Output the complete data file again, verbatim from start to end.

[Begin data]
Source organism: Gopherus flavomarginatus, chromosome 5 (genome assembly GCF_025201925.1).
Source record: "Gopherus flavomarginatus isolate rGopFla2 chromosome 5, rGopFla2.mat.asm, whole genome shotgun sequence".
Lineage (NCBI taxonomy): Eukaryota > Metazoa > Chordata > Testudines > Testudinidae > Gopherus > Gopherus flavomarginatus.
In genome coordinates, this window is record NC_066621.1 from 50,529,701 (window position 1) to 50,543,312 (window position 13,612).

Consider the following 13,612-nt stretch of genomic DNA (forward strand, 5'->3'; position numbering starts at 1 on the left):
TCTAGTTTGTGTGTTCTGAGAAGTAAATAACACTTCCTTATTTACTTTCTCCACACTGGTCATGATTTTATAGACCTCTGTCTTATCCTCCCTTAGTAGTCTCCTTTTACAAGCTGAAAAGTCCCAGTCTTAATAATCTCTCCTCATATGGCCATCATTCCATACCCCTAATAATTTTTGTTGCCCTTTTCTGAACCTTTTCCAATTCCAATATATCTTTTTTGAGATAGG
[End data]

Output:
Source organism: Gopherus flavomarginatus, chromosome 5 (genome assembly GCF_025201925.1).
Source record: "Gopherus flavomarginatus isolate rGopFla2 chromosome 5, rGopFla2.mat.asm, whole genome shotgun sequence".
Lineage (NCBI taxonomy): Eukaryota > Metazoa > Chordata > Testudines > Testudinidae > Gopherus > Gopherus flavomarginatus.
In genome coordinates, this window is record NC_066621.1 from 50,529,701 (window position 1) to 50,543,312 (window position 13,612).

Consider the following 13,612-nt stretch of genomic DNA (forward strand, 5'->3'; position numbering starts at 1 on the left):
TCTAGTTTGTGTGTTCTGAGAAGTAAATAACACTTCCTTATTTACTTTCTCCACACTGGTCATGATTTTATAGACCTCTGTCTTATCCTCCCTTAGTAGTCTCCTTTTACAAGCTGAAAAGTCCCAGTCTTAATAATCTCTCCTCATATGGCCATCATTCCATACCCCTAATAATTTTTGTTGCCCTTTTCTGAACCTTTTCCAATTCCAATATATCTTTTTTGAGATAGG